That we may have a (leisure) career as a volunteer has given birth to the distinction between career volunteering, the serious leisure form, and casual volunteering. In this regard, it seems that the motive of self-interestedness drives the pursuit of such a career more than the motive of altruism. This even holds where our altruism inspired us to enter the field in the first place. A main reason for this difference is that career volunteering involves acquiring, over time, certain skills, knowledge, or training and, not infrequently, two or three of these. Their acquisition contributes to the sense of an evolving career, itself highly rewarding. As Coralie McCormack and her colleagues (2008) concluded for female baby boomers who were seeking this kind of volunteering in retirement: “I want to do more than just cut the sandwiches.”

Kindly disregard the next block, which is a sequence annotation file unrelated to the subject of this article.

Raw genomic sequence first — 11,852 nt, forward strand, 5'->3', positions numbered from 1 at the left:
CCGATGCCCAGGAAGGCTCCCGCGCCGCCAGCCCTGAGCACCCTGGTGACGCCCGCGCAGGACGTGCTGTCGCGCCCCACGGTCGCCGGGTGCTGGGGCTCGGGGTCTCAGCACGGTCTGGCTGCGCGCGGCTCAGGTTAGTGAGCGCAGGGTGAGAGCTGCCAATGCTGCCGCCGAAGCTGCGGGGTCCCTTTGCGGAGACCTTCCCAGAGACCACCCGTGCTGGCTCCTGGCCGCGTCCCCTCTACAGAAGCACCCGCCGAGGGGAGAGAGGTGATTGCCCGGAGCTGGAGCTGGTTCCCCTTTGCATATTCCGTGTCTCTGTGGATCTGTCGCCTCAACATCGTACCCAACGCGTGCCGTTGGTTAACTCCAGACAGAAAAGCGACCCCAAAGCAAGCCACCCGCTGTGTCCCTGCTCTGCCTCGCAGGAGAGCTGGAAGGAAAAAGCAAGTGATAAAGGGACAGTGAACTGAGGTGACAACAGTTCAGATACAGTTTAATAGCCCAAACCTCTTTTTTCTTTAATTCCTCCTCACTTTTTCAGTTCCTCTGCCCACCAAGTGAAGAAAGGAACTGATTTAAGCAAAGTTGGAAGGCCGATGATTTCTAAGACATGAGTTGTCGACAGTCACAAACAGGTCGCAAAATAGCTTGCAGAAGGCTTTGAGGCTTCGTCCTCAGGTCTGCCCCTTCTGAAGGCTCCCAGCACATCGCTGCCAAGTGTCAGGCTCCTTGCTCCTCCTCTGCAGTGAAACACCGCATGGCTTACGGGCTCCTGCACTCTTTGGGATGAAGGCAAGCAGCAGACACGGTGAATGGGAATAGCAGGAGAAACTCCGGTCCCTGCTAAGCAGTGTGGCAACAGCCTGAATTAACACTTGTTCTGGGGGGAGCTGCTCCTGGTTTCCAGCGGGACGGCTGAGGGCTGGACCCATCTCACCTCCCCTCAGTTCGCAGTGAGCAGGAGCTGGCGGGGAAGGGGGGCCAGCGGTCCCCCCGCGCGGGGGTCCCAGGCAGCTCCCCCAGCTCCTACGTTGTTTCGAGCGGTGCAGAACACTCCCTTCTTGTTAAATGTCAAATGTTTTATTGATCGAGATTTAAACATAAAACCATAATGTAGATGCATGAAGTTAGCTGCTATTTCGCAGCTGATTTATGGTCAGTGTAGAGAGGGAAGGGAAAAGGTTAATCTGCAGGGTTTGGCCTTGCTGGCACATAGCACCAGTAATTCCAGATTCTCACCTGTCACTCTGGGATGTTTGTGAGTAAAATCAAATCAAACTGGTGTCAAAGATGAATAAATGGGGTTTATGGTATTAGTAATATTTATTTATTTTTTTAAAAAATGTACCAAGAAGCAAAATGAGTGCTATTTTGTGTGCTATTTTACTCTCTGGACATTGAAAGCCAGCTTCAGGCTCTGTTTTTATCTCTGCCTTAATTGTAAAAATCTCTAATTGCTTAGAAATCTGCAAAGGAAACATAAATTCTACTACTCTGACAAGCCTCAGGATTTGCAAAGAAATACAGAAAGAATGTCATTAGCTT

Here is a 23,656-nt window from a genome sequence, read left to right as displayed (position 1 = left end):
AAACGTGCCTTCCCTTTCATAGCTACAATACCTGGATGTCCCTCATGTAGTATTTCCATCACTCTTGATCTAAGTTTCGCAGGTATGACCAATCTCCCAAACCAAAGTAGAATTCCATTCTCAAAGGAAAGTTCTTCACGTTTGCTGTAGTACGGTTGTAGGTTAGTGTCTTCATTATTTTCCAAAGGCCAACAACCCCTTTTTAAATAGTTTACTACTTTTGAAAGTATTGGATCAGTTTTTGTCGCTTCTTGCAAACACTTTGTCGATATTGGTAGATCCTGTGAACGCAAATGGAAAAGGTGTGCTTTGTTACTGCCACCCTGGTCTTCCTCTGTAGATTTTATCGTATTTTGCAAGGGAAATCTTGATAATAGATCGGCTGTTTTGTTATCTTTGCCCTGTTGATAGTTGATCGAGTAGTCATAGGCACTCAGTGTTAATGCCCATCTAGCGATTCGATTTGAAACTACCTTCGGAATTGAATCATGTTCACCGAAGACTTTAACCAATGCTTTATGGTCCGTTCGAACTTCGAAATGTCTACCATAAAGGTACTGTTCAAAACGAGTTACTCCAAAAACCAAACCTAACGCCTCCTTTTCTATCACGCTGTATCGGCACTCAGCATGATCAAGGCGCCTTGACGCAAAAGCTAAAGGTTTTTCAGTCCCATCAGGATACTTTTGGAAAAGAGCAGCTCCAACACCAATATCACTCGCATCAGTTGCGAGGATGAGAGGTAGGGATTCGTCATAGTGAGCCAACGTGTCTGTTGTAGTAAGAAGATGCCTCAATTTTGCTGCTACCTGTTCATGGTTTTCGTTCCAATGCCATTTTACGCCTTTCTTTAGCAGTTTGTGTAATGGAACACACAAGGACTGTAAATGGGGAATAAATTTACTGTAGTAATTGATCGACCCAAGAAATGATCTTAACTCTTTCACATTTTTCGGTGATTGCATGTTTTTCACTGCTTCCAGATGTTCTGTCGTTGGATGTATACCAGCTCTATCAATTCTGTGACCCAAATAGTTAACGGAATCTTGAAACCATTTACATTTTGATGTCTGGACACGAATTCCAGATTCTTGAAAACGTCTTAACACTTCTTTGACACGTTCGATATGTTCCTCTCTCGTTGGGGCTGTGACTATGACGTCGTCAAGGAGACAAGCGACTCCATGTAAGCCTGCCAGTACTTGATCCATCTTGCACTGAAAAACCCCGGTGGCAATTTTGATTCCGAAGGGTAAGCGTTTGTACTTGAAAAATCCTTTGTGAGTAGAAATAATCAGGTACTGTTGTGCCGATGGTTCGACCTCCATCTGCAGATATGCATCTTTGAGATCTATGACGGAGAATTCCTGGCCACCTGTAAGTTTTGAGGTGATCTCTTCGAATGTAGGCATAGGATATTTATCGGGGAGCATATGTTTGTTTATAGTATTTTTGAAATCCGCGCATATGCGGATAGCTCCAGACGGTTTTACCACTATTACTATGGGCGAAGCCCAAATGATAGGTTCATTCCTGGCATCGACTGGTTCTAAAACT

It is the altruistic component of volunteering that augments communitarianism most substantially with self-interest playing a supporting role in this regard. Elsewhere, however, self-interest rather than altruism is the dominant motive guiding amateur and hobbyist activities. In other words, individualism, can foster creativity but also selfishness, the collective variety included (Stebbins 2020).
The idea of interest playing a role in motivating roots in Robert Dubin’s (1992) discussion of “central life interests,” a powerful force in attracting people to certain work and leisure activities. He defines this interest as “that portion of a person’s total life in which energies are invested in both physical/intellectual activities and in positive emotional states” (p. 41). These interests are typically experienced in a distinctive activity endowed with an appealing creative or inventive component. Sociologically speaking, a central life interest is often associated with a major role in life. And, since they can only emerge from positive emotional states, obsessive and compulsive activities can never become central life interests.